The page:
Afghanistan’s Healthcare Crisis: Defying Challenges to Provide Critical Care

Afghanistan’s Healthcare Crisis: Defying Challenges to Provide Critical Care

Afghanistan continues to face a devastating humanitarian crisis, marked by instability, drought, and natural disasters. Every day, millions of Afghans struggle to access healthcare and food, leaving them vulnerable to malnutrition and disease outbreaks. The rollback of women’s rights further exacerbates the situation, limiting their access to healthcare, education, and freedom of movement.

Despite these ongoing challenges, Afghan health professionals, including thousands of female workers, defy the odds to provide critical healthcare services. With support from humanitarian agencies and donor partners, doctors, nurses, midwives, community health workers, and vaccinators work tirelessly to deliver life-saving care to millions of Afghans.

UNICEF and its partners play a crucial role in supporting Afghanistan’s healthcare professionals. They cover the operating costs of over 2,400 healthcare facilities, provide medical supplies, and pay the salaries of approximately 27,000 healthcare professionals, nearly 10,000 of whom are women. In the first half of this year alone, their efforts have ensured that nearly 20 million Afghans received essential health and nutrition services.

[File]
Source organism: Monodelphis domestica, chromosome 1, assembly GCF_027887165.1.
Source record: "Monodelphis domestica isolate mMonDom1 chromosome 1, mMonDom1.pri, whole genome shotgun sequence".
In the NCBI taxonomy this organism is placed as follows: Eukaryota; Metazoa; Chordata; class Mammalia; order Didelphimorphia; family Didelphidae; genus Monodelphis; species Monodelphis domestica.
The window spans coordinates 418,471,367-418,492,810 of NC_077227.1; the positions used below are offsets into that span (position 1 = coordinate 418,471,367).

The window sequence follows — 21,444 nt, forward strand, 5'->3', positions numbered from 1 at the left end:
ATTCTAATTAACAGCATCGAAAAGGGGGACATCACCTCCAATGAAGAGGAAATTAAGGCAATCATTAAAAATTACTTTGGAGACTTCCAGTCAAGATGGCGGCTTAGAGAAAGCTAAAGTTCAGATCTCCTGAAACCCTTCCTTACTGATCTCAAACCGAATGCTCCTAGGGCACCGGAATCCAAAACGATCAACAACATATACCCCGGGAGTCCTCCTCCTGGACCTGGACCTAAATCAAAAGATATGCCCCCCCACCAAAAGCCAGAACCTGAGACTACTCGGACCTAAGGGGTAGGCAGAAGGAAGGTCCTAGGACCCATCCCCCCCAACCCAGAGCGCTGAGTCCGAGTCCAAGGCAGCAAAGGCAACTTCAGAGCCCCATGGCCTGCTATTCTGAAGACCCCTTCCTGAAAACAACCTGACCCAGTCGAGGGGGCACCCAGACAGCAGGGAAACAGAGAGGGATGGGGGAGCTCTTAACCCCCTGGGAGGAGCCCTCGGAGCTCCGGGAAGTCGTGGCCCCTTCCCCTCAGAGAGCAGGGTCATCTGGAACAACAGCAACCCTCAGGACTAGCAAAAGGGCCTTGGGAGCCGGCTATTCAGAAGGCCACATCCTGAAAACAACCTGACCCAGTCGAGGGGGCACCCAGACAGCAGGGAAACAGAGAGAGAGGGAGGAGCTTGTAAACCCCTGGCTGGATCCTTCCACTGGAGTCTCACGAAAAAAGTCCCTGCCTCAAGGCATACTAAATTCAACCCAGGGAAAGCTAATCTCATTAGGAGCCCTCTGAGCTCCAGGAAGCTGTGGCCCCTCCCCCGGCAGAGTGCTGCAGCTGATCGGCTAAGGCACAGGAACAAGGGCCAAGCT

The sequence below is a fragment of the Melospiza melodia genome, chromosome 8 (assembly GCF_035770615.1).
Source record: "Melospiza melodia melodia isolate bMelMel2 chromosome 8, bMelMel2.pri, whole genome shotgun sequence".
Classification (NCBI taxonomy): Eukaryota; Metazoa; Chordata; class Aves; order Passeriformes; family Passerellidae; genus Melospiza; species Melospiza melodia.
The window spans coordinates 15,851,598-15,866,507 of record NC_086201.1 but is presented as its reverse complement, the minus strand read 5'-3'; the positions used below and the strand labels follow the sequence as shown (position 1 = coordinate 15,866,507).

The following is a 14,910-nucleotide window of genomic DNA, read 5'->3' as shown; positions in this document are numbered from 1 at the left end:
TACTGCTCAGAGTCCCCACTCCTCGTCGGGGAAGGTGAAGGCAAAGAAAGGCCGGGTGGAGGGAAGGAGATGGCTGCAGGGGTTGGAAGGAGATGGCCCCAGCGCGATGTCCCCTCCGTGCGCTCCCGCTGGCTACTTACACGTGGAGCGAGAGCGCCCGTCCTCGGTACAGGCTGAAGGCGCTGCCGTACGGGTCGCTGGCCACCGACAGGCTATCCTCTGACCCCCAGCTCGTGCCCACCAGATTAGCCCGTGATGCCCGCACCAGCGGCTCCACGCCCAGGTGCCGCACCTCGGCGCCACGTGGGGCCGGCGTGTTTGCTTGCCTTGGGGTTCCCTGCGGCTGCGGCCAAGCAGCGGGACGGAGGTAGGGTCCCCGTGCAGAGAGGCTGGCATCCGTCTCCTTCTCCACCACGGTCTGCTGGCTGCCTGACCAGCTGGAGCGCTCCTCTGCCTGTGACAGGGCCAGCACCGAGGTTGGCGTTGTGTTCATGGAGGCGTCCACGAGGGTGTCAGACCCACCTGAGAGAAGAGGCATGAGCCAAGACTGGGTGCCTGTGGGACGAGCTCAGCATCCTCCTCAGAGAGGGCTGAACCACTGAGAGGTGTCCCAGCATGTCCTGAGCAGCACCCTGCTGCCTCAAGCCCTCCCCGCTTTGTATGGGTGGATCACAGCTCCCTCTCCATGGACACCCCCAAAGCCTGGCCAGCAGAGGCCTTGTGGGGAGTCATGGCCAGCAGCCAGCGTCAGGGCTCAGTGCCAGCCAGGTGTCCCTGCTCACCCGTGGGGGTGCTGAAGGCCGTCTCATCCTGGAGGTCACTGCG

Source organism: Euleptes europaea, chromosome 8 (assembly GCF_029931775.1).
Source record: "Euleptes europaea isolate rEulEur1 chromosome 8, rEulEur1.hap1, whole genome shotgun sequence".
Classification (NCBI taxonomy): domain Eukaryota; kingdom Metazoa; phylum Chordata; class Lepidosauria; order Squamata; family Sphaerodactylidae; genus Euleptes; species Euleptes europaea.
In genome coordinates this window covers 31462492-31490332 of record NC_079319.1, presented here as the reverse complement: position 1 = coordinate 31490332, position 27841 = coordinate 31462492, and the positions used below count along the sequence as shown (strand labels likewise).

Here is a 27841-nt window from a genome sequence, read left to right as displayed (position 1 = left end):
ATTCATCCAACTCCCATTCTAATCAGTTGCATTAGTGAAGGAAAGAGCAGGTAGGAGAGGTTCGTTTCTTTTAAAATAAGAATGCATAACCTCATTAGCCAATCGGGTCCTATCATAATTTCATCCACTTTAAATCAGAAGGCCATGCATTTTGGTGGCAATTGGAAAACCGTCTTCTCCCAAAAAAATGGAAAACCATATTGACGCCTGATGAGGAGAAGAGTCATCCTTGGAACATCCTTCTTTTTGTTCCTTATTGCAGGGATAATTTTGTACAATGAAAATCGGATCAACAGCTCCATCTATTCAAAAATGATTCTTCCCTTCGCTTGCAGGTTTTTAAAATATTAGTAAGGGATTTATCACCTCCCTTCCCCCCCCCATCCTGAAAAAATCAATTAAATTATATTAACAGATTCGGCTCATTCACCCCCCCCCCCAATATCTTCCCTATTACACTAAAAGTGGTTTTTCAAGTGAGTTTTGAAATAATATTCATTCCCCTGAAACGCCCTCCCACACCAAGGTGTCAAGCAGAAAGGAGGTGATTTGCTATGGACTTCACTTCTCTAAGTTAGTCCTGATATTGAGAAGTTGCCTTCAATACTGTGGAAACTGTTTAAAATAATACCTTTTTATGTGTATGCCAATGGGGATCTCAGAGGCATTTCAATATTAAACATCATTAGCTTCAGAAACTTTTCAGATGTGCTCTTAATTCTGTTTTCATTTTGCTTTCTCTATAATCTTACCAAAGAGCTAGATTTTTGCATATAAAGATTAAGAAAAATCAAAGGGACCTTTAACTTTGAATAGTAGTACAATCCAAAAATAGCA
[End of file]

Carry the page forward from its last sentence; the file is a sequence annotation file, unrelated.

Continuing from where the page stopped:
However, the healthcare needs in Afghanistan continue to rise, as highlighted by a recent alert from the World Health Organization. While humanitarian organizations are essential, they cannot replace a well-functioning public health system. The international community must prioritize investing in healthcare services in Afghanistan to safeguard the progress made over the years.

Funding from the Afghanistan Reconstruction Trust Fund, Global Financing Facility, and various donors has helped sustain the health system in the past, but it is not a long-term solution. To ensure the health and well-being of Afghan children, a comprehensive healthcare system that meets their needs is urgently required.

Sources: UNICEF

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